TikTok said that its recommendation system, the For You feed, is central to the TikTok experience. Recommendations are based on several factors including user interactions, video information and device and account settings.
Its spokesperson added that TikTok is aware that one of the "inherent challenges" of recommendation engines is that they can "inadvertently limit (a user's) experience" sometimes referred to as a filter bubble.
“We recognise these concerns, and continue to strike a balance with optimising our For You feed for personalisation and relevance, while also helping users find fresh content and uncover new creators,” said the spokesperson.
The spokesperson added that while safety is at the heart of the recommendation system, that did not mean that serious or controversial content did not have a place on the platform, which is ultimately built to support users’ diverse thoughts, experiences and interests.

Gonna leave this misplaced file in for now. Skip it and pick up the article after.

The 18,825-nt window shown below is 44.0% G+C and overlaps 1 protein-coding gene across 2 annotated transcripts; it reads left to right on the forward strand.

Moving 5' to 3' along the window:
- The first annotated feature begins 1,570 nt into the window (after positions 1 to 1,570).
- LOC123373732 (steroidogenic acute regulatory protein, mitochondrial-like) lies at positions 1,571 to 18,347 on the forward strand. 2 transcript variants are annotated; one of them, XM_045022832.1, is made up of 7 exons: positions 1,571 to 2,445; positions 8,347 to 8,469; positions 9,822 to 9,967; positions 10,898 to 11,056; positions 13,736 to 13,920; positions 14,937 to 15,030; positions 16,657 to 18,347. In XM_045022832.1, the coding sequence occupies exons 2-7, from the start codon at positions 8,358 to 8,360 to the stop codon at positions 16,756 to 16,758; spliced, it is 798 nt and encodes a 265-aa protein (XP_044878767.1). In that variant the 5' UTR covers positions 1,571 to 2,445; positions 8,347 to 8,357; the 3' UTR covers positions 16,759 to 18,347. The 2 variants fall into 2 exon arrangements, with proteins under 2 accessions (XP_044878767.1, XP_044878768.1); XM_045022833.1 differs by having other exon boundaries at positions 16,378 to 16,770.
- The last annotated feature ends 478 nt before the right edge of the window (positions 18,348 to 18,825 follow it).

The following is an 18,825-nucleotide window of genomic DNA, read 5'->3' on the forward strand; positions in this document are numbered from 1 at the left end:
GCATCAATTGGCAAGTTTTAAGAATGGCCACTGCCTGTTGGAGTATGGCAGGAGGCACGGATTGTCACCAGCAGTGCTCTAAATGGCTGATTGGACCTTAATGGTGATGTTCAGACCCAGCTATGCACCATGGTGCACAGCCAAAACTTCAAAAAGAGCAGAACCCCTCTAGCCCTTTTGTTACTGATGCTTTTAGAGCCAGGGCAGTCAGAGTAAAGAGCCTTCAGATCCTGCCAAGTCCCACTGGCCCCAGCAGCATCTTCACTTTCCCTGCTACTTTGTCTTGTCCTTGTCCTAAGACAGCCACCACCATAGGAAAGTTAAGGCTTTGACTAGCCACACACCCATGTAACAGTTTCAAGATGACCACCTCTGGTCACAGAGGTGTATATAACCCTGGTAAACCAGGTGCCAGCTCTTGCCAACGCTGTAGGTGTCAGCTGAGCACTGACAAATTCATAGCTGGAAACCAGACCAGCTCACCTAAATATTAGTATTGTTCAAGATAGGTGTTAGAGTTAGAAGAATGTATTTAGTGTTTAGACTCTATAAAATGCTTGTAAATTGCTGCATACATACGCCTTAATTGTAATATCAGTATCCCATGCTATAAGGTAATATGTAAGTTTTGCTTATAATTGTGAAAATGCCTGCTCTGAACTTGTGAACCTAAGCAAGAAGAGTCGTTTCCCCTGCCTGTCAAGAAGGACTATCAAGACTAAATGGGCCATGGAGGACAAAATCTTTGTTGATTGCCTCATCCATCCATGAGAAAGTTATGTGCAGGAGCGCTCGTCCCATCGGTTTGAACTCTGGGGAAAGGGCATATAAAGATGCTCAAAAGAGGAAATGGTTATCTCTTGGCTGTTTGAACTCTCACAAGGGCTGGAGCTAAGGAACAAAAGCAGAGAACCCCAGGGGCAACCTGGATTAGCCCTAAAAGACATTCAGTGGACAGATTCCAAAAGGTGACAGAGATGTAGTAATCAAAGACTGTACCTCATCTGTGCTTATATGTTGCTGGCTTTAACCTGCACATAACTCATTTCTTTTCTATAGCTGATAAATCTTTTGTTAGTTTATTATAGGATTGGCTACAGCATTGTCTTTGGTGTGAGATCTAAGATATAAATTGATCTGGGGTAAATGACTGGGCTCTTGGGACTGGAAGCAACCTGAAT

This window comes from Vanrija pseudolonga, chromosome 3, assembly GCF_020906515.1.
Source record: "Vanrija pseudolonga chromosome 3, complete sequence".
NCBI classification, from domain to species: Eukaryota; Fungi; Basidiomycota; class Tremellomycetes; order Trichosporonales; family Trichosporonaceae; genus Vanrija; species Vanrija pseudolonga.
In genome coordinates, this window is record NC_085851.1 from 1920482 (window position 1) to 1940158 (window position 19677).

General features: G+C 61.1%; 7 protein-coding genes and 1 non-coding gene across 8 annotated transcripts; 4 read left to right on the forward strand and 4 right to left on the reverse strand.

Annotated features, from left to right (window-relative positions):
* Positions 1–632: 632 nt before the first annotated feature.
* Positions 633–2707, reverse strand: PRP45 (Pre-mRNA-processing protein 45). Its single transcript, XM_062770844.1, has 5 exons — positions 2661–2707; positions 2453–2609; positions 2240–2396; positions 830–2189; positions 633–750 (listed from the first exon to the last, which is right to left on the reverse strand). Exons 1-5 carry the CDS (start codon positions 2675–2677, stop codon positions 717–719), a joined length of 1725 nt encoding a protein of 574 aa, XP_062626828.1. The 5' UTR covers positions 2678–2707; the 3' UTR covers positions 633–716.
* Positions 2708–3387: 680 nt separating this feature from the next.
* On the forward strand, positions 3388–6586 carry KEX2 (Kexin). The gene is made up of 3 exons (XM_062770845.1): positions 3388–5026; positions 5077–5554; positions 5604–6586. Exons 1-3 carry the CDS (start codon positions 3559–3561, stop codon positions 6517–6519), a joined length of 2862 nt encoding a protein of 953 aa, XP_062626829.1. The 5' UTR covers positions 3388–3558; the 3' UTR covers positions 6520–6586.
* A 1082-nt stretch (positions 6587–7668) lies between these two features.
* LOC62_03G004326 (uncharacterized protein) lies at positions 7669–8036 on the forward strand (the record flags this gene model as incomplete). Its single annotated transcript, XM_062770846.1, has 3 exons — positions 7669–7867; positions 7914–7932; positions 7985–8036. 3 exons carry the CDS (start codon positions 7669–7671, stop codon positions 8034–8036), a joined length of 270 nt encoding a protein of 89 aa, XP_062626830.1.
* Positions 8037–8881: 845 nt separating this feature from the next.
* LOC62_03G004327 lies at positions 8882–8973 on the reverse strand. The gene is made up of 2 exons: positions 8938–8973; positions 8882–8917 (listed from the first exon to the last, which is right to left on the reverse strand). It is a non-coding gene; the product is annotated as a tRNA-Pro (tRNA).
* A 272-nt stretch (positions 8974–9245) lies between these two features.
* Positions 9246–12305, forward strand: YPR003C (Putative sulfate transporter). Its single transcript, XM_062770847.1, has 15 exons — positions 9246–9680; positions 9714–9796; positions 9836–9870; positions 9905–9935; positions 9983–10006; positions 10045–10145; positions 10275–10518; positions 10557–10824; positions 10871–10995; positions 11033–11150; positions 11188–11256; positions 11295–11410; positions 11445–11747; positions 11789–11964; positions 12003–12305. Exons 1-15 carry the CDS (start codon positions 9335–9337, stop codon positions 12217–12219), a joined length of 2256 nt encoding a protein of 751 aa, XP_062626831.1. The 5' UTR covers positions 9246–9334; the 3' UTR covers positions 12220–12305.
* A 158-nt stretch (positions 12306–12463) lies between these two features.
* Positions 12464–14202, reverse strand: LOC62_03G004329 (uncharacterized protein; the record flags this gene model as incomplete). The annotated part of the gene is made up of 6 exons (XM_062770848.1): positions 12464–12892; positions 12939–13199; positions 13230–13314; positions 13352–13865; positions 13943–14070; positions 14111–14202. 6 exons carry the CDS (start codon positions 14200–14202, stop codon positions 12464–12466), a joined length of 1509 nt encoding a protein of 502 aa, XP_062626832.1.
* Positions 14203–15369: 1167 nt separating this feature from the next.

'THE MOST ADDICTIVE' SOCIAL MEDIA APP
The success of TikTok's algorithm has led to it being dubbed the "most addictive" social media app. But its very strength is what could cause the most harm to users.
Mr John Shepherd Lim, chief well-being officer of Singapore Counselling Centre, said that the excessive use of TikTok is “undoubtedly a common contributing factor” to the mental health concerns that its young clients face today.